A fish is a fish, right? They’re just a blur of aquatic beasties that most people distinguish by flavor, rather than morphology or descent. But fish are incredibly diverse, far more diverse than terrestrial vertebrates, and there are significant divisions within the group. Most people know of one big distinction, between the Chondrichthyes (fish with cartilaginous skeletons, like sharks and rays) and the Osteichthyes (fish with bony skeletons), but there’s another particularly interesting split within the Osteichthyes: the distinction between Sarcopterygians (the word means “fleshy fins”, and we call them lobe-finned fishes colloquially) and the Actinopterygians, the ray-finned fishes. The lobe-finned fishes most distinctive feature is the muscular and bony central core of their fins — extant forms are the coelacanth and lungfish. It is this lineage that led to us terrestrial tetrapods, but other than that successful invasion of the land, the sarcops were something of an aquatic failure, with only a few genera surviving. The ray-finned fishes, on the other hand, are a major success story, with more than 28,000 species today. To put that in context, there are only about 5,500 species of mammals.
The Sarcopterygii and the Actinopterygii must have begun diverging a long time ago, and a couple of questions of interest are a) when did the last common ancestor of both groups live, and b) what did it look like? We don’t have a good and specific answer yet, because Osteichthyes origins are lost far, far back in time, over 400 million years ago, but every new discovery edges us a little closer. What we now have is a well-preserved fossil of a fish that has been determined to be an early sarcopterygian, and it tells us that a) the last common ancestor had to have lived over 419 million years ago, the age of this fossil, and the divergence probably occurred deep in the Silurian, and b) this animal has a mosaic of primitive Osteichthyan features, which tells us that that last common ancestor may well have shared some of these elements. It is another transitional fossil that reveals much about the gradual separation of two great vertebrate groups.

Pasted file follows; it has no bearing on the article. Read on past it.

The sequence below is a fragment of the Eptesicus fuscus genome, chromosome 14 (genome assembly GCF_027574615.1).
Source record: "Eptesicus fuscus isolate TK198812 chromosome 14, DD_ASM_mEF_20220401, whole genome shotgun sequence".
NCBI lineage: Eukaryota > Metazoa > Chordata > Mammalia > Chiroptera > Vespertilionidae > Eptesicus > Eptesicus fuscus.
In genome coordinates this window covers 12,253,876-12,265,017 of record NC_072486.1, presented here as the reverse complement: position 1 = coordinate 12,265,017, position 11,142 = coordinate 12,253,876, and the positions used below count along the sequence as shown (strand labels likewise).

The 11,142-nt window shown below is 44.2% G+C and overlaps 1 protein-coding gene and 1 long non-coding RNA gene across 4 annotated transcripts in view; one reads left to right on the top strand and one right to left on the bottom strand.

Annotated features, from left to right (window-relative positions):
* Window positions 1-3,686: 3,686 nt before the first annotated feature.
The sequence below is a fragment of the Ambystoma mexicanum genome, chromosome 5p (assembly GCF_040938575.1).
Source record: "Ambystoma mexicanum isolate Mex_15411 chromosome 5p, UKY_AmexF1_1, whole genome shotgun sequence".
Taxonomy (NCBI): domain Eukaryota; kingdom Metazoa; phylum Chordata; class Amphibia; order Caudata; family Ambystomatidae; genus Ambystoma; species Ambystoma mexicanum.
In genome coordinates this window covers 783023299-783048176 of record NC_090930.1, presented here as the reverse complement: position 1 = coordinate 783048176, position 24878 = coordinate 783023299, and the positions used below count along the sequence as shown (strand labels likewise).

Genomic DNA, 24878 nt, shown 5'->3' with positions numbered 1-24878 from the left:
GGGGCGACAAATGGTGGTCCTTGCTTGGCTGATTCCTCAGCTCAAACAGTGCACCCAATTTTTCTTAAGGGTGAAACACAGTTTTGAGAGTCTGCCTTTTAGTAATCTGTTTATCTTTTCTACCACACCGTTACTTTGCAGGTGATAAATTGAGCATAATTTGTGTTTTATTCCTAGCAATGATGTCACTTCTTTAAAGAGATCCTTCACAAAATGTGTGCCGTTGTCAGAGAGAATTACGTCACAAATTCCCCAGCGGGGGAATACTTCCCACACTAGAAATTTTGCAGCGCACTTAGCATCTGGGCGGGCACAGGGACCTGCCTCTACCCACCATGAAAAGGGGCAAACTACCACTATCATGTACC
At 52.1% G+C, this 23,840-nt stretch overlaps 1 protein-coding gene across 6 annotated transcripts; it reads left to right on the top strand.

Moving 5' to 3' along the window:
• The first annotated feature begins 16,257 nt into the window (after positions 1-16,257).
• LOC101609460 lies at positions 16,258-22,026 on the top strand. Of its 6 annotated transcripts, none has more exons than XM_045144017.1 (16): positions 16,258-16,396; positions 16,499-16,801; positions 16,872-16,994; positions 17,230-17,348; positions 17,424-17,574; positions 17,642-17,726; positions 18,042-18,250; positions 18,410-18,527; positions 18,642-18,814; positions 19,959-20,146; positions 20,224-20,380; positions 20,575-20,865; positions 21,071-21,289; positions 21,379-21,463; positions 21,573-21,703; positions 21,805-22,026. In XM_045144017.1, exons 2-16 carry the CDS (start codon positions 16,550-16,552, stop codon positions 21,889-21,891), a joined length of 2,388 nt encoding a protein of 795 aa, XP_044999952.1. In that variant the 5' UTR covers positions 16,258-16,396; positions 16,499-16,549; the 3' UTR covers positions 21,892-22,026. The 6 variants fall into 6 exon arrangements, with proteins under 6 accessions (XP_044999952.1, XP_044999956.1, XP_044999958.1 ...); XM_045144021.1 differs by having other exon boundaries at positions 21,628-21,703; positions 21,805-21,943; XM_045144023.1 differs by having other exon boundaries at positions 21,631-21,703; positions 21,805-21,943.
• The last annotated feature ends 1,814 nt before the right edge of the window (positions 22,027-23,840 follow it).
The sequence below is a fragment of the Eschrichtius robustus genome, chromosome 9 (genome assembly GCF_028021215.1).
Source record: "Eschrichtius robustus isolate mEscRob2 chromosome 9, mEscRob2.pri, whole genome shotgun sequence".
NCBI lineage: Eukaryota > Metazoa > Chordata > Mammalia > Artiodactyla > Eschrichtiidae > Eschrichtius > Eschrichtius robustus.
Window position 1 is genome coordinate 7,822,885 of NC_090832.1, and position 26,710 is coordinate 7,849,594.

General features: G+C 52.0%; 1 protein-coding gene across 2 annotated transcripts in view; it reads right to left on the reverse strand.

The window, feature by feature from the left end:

And here it is:
That may be a bit disappointing at first — it looks like Silurian road-kill — but really, that’s a remarkable good and useful specimen. The animal was covered with thick bony scales, and the skull was built of thick bony plates, and so while it was squashed flat by pitiless geology, the pieces are all there, and it can be reassembled into a much more fishy state. This drawing may be more satisfying:
Now it looks like a kind of armored, spiky salmon with a thick muscular body (and yes, I too wonder about flavor, and would like to taste a slab of that). It’s definitely not a salmon, though — the bony structure is a curious set of compromises where some features are distinctly sarcopterygian, some look like they belong on a primitive actinopterygian, and others are unique or show affinities to characters of ancient extinct fishes, like rhipidistians. This is very cool. What we see here are relics of an ancient common osteichthyan ancestor, which are being honed into the specific characteristics of the Sarcopterygii. The analysis of the totality of the animal’s features, though, place it more in the lobe-finned than the ray-finned clade. That places it on a branch of the line leading to us…a very, very old branch, making this your many-times-great grand uncle, or cousin only a few million times removed. Now my curiosity about a taste-test is making me feel mildly cannibalistic.
When you look at that diagram, what should jump out at you is all the diversity in the Devonian, the so-called Age of Fishes, and the paucity of representative fossils from the Silurian…which is exactly where all the interesting branch points in the fish family tree are located. Once again, paleontology is a predictive science, and this tells us where to look for the next batch of exciting and informative fossils.
Zhu M, Zhao W, Jia L, Lu J, Qiao T, Qu Q (2009) The oldest articulated osteichthyan reveals mosaic gnathostome characters. Nature 458:469-474.